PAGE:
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Life Arts    H4'ed 4/10/14

Jay Sherry Sees Jung as an Avant-Garde Conservative (BOOK REVIEW)

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Jung was fascinated with Hitler, but he was not quick to detect what a threat Hitler was. Hitler and the Nazis represented Emersonian self-reliance on steroids, as do today's conservative libertarians in the United States..


Dr. Sherry considers the humanist tradition of thought to be conservative. Of course Thomas Jefferson and John Adams were also products of the humanist tradition of education, as was President Franklin D. Roosevelt later on. But Dr. Sherry does not mention Jefferson or Adams, even though he does mention Roosevelt in passing.


If we were to follow Dr. Sherry's classification of the humanist tradition of thought as conservative, then we would also classify the thought of 19th-century Roman Catholic popes as conservative as well. To this day, the Roman Catholic tradition of thought tends to be conservative, except for certain aspects of the Catholic tradition of social justice.


In the Roman Catholic tradition, the elaborate educational training of Jesuits was part of Renaissance humanism, and Jesuit education, both secondary education and undergraduate education, in the United States was strongly oriented toward humanist education at least until the Second Vatican Council (1962-1965) in the Roman Catholic Church.


DIGRESSION: For a history of anti-Semitism in the Roman Catholic Church, see James Carroll's book Constantine's Sword: The Church and the Jews: A History (2001). END OF DIGRESSION.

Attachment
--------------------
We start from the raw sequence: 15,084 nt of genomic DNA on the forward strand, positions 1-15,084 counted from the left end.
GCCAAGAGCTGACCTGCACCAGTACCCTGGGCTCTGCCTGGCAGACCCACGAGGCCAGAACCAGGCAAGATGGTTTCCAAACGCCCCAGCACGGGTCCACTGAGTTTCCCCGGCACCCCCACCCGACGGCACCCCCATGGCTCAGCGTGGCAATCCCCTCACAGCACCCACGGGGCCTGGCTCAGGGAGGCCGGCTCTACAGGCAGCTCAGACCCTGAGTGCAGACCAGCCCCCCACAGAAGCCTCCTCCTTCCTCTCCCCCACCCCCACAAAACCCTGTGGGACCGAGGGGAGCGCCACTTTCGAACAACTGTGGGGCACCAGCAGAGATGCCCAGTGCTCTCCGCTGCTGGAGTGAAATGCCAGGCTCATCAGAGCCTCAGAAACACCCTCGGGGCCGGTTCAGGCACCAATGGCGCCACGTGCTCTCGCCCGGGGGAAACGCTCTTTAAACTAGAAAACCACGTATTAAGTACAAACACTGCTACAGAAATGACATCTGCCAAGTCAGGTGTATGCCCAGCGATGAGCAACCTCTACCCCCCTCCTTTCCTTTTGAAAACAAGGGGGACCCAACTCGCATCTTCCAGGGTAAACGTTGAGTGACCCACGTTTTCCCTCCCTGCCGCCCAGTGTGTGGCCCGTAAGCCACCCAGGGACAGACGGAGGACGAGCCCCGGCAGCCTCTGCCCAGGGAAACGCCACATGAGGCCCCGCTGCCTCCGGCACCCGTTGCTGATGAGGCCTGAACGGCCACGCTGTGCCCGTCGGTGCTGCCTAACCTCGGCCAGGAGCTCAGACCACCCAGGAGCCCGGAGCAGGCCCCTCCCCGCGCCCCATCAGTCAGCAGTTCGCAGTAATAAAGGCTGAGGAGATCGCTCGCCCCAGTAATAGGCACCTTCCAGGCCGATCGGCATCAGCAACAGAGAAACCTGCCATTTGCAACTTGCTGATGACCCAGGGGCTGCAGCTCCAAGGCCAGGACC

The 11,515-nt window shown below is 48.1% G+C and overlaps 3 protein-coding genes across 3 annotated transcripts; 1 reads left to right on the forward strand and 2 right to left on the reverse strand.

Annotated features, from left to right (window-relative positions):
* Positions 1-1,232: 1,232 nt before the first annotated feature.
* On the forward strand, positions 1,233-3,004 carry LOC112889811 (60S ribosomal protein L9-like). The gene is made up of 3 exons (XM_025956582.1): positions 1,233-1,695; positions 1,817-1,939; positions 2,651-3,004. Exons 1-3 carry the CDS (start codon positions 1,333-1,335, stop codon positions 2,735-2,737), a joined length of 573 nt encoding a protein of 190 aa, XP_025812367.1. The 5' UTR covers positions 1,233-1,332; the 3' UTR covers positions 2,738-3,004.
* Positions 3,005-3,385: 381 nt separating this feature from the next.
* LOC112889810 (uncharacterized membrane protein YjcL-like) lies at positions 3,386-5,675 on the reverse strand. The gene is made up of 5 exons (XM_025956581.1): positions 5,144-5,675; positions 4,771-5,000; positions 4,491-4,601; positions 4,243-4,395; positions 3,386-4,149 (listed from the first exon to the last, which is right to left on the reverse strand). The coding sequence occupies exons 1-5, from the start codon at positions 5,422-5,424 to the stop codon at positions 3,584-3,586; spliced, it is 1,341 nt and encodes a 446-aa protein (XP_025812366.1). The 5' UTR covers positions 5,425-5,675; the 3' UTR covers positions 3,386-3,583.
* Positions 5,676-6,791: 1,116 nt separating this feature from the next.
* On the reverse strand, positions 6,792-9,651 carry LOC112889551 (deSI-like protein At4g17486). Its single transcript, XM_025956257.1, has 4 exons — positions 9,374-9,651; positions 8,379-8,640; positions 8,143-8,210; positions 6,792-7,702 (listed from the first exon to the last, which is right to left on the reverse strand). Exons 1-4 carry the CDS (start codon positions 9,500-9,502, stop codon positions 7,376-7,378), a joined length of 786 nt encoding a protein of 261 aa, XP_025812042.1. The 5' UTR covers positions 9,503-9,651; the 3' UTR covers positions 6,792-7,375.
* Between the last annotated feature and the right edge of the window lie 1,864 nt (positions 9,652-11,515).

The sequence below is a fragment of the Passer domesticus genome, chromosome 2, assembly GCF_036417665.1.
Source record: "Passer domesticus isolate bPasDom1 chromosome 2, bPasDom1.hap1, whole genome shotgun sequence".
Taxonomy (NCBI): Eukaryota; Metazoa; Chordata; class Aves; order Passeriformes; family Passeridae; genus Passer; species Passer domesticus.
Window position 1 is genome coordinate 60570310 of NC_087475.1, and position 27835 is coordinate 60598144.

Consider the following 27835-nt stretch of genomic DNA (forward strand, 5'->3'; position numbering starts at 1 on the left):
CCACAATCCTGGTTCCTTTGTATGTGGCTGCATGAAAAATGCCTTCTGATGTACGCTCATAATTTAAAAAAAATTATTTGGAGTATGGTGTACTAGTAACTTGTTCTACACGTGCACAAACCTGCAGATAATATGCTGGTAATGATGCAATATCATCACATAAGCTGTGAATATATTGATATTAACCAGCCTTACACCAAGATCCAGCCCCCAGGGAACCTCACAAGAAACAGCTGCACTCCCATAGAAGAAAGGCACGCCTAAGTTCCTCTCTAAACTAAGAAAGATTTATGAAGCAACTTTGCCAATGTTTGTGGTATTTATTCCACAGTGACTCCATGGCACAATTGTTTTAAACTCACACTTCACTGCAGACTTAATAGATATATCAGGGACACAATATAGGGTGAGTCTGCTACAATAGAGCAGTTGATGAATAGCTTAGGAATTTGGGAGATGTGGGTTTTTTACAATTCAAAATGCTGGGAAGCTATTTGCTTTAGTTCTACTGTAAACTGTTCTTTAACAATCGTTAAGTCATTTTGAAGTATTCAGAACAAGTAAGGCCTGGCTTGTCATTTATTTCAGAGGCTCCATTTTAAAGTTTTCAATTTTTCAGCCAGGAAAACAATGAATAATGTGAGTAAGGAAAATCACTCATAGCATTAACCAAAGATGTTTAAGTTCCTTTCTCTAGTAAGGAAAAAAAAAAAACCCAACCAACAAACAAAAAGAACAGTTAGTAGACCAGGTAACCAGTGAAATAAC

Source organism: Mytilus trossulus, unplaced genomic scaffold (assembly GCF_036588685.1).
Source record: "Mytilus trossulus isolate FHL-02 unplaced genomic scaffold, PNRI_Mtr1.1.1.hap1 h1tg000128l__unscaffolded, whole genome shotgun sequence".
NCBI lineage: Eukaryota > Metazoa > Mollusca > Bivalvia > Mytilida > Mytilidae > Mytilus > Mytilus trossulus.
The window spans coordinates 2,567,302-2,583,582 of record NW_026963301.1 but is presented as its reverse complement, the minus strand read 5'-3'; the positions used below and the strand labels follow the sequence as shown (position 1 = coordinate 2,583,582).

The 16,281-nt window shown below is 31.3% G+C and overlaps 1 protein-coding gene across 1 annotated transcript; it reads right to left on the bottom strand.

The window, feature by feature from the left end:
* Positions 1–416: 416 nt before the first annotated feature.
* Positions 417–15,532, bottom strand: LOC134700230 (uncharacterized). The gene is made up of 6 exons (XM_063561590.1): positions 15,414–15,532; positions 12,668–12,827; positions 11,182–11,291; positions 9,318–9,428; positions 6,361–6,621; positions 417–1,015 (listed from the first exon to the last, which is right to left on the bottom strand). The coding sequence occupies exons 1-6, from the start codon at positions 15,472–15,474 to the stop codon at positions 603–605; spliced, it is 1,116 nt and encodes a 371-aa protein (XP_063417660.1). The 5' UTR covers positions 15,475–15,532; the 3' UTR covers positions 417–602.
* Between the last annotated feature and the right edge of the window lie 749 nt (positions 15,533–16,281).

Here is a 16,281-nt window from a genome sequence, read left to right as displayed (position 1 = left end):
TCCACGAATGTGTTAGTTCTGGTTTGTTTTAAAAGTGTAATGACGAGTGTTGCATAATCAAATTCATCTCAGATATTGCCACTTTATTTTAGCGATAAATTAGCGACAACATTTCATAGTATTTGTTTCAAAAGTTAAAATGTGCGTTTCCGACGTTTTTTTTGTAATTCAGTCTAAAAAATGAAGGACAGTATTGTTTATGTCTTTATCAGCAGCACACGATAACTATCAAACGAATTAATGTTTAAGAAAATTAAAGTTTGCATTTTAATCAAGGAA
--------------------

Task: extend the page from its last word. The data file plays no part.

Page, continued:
In any event, if we were to take President Franklin D. Roosevelt as an exemplar of a liberal humanitarian, then we would have to say that Jung, by contrast, was basically non-political in the sense that he did not usually propound specific political proposals.


According to Dr. Sherry, Jung was interested "in exploring the psychological basis of human behavior and culture rather than promoting social programs for ameliorating human suffering" (page 210).


However, Dr. Sherry reports that Jung made the following comment in a 1936 interview: "A decent oligarchy -- call it an aristocracy if you like -- is the most ideal form of government" (quoted on page 15; also quoted on page 162). Jung's preference resembles in spirit at least Jefferson's famous reference to a natural aristocracy. But of course Jefferson was strongly opposed to having a hereditary aristocracy.

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Thomas James Farrell is professor emeritus of writing studies at the University of Minnesota Duluth (UMD). He started teaching at UMD in Fall 1987, and he retired from UMD at the end of May 2009. He was born in 1944. He holds three degrees from Saint Louis University (SLU): B.A. in English, 1966; M.A.(T) in English 1968; higher education, 1974. On May 16, 1969, the editors of the SLU student newspaper named him Man of the Year, an honor customarily conferred on an administrator or a faculty member, not on a graduate student -- nor on a woman up to that time. He is the proud author of the book (more...)

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